Bills' Davis content to carry backup title to Thomas

January 27, 1993|By Ken Murray | Ken Murray,Staff Writer

LOS ANGELES -- Until recently, Kenneth Davis was the best-kept secret in the NFL. Now, in the glow of Super Bowl XXVII, that title has been upgraded to best backup running back in football.

That's due to the lift Davis gave the Buffalo Bills during their wild-card playoff run.

While Thurman Thomas struggled with a painful hip pointer, Davis delivered a viable running game for the Bills.

In three playoff games, he has rushed for 233 yards, averaging 5.5 a carry. And he gained another 77 yards on six pass receptions.

Not bad for a former Green Bay Packers reject who joined the Bills in 1989 through Plan B free agency.

"If he had more playing time somewhere else, Kenny Davis would have a couple of rushing titles," Thomas said yesterday.

Davis, a second-round draft pick out of TCU in 1986, made 21 starts in three years in Green Bay.

His career with the Packers was one of diminishing returns, though. His average carry dropped from 4.6 yards as a rookie to 3.8 to 3.1.

When an ankle injury knocked him out of the lineup in 1988, it also knocked him out of Green Bay's plans. He was left unprotected after the season.

"It's like having a Rolls Royce," Davis said of his Packers career. "Just because you have a dent in it doesn't mean you sell it."

In the past two years as Thomas' backup, Davis has rushed for 624 and 613 yards.

While he admits he thinks about being the featured back somewhere, he says he's content in Buffalo.

"[Leaving] is not something I'm concerned about," said Davis, who has two years left on his contract.

"I don't think I'm in Thurman's shadow. But if I am, I'm trying to carry it on a little farther."

As a prep star in Missouri City, Texas, Thurman Thomas was instantly won over by a college recruiter named Jimmy Johnson, who, at the time, coached the Cowboys of Oklahoma State.

"The first time I met him, I knew I was going to Oklahoma State," Thomas said. "My mom asked him if he would be there for my four years, and he said yes.

"About two weeks later, he took his butt to Miami. I've always held it against him," Thomas said, laughing. "But he's a great guy."

Johnson stayed in Miami long enough to win a national championship. In 1989, he became coach of the Dallas Cowboys.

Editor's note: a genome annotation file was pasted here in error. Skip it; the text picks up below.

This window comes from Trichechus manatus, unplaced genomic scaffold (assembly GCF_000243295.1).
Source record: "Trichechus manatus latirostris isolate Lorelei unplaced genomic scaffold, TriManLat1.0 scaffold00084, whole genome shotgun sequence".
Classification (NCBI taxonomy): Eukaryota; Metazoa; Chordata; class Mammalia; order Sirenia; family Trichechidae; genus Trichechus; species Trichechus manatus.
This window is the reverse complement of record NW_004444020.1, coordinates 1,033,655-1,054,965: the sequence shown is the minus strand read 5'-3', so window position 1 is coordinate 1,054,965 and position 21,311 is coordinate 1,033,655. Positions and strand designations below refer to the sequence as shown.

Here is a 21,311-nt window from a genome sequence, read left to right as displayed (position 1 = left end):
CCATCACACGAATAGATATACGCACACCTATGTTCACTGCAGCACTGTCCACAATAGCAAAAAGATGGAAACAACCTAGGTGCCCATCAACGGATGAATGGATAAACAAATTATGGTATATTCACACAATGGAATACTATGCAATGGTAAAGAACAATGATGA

Bennett will be there

Linebacker Cornelius Bennett, hobbled with a pulled hamstring, says he'll play Sunday against the Cowboys.

"Mentally, I am getting all the work done," said Bennett, who hasn't practiced since the AFC championship game. "I do anticipate playing on Sunday. I am probably 90 percent right now. but me at 90 percent is better than some players at 100 percent. The injury has given me some rest, so you'll probably see a quicker Cornelius Bennett. I was desperately in need of some rest."

The Bills did not practice yesterday.

Reading material

Bills coach Marv Levy, a Harvard grad, says he's reading two books this week. One is the Harry Truman biography by David McCullough. The other is a book given to him by general manager Bill Polian, "You've Gotta Play Hurt," by Dan Jenkins.

"So one is a little bit lighter than the other and I'm enjoying them both," Levy said.

Changing the spin

Linebacker Darryl Talley on the thorny issue of the NFC's eight-year dominance over the AFC in the Super Bowl: "This isn't the AFC vs. the NFC. This is a football game between the Buffalo Bills and the Dallas Cowboys, and it just happens to be played in Los Angeles. The other one [Pro Bowl, between the two conferences] will be played next week in Honolulu."

Speaking of dominance

For the record, the Bills went 4-0 against NFC teams this year. They beat the San Francisco 49ers (34-31) and New Orleans Saints (20-16) on the road, and walloped the Los Angeles Rams (40-7) and the Atlanta Falcons (41-14) at home.

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